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Local Environmental Justice Activist Sue Williams Receives National Recognition



A leader in local struggles for environmental justice has been recognized by the national office of the Sierra Club in their 2020 awards program.

Last Tuesday, the organization named several awardees in various categories, and Sue Williams, a well known in activist circles around Memphis for decades, was granted the Robert Bullard Environmental Justice Award, recognizing “individuals who have done outstanding work in the area of environmental justice.”

Beginning in the late 1970s, Robert Bullard pioneered the concept of environmental justice, which draws attention to ways in which racism and classism intersect with environmental degradation in systematic ways. Industrial sites or landfills located near poor or minority neighborhoods, for example, make for greater concentrations of pollutants in those areas, with serious health consequences for residents there, especially in developing children. This frame for organizing overlapping interest groups has helped build powerful coalitions of activists from disparate backgrounds over the last 40 years. Sue Williams has been at the forefront of such innovative organizing in the Memphis area.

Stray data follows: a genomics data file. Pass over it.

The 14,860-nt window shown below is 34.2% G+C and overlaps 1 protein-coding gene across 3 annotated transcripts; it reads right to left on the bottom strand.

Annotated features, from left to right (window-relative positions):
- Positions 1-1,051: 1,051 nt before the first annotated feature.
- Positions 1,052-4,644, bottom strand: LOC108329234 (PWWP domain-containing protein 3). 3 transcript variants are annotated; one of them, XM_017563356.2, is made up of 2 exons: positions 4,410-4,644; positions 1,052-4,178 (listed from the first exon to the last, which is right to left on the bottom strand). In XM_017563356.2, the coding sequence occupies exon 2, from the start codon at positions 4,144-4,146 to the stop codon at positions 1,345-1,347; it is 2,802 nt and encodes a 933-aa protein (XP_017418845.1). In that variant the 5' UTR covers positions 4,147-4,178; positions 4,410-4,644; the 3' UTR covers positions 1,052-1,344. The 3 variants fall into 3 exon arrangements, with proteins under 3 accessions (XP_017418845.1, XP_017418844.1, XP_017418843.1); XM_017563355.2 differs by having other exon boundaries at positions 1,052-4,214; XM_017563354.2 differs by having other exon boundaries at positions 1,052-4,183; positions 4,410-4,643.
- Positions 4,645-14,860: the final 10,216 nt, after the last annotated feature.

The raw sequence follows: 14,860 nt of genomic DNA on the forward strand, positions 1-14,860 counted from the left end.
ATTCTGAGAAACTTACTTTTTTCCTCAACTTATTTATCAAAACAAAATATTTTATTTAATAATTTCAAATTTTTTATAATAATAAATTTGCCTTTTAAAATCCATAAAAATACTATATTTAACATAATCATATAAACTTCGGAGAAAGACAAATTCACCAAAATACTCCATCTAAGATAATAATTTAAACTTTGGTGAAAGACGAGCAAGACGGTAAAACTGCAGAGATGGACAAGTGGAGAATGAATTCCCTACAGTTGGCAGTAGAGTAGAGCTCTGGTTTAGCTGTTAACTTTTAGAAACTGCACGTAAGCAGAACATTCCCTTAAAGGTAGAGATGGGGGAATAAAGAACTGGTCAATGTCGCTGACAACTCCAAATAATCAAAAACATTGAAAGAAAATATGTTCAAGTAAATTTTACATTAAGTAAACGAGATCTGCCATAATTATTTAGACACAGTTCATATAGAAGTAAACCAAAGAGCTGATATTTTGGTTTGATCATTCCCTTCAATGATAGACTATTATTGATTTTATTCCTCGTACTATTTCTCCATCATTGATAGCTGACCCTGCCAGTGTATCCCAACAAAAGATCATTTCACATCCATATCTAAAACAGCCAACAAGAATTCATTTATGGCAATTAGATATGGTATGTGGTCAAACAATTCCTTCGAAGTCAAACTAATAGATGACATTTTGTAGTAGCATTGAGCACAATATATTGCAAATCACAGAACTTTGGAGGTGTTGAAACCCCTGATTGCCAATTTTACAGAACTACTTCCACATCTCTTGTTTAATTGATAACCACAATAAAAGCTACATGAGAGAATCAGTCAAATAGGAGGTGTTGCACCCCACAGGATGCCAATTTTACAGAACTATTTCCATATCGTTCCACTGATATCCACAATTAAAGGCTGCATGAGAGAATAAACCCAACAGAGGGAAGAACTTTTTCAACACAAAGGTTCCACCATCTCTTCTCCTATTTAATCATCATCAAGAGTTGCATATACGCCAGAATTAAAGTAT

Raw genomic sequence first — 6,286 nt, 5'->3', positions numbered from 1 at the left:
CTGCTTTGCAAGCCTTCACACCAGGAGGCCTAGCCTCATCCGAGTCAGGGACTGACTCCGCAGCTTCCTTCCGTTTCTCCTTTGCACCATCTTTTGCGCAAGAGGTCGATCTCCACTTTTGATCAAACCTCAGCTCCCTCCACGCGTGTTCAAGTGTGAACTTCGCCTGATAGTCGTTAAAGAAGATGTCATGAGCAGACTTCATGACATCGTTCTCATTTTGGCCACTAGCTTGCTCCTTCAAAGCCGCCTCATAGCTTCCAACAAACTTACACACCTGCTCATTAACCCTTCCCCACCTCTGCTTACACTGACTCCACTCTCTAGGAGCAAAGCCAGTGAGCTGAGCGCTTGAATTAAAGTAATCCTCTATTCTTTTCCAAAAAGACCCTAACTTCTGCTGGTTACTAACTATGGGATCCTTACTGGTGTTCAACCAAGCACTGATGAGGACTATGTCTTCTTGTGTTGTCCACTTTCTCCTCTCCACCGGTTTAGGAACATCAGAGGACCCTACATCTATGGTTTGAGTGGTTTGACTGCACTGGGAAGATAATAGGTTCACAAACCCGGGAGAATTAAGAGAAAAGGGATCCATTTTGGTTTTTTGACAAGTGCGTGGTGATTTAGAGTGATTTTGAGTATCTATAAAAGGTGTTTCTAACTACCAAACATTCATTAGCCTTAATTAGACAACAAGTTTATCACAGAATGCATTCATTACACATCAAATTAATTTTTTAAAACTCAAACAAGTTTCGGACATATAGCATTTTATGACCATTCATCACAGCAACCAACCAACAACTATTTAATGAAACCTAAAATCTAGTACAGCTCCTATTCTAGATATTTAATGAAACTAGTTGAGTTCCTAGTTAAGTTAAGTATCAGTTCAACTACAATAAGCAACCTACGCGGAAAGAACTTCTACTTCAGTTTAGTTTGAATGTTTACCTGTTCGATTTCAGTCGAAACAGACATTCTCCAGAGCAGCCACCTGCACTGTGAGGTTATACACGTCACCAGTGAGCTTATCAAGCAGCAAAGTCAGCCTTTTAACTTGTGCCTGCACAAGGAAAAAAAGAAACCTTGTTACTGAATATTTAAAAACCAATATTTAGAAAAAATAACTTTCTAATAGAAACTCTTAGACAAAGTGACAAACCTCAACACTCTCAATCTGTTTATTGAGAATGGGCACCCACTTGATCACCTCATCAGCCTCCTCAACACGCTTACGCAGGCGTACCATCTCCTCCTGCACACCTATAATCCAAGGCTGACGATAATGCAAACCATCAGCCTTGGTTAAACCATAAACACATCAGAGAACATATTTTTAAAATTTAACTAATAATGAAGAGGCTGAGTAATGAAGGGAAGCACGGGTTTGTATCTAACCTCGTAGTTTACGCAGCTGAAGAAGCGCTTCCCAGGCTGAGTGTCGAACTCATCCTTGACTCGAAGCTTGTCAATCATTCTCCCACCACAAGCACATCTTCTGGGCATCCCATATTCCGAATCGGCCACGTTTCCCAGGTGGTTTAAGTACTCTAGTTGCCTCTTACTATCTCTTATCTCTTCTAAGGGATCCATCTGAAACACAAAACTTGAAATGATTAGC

Since the mid-90s, she's advocated for people-of-color and poor communities dealing with a myriad of issues. Stopping a low-level nuclear waste incinerator and organizing community advocacy around the Velsicol Chemical plant and its hazardous waste incinerator were two of her most notable causes. William’s background as an attorney has helped her bring an informed legal perspective to such work.

In the early 2000s, she helped train activists in air sampling around the Douglass neighborhood in north Memphis, surrounded by eight polluting facilities. She also assisted communities around hazardous facilities by enrolling in and promoting the Community Emergency Response Training Course. For 16 years, Williams also served on the planning committee for the Environmental Justice Conference, organized by the University of Memphis Anthropology Department, the Sierra Club Chickasaw Group, community leaders, and other community organizations.

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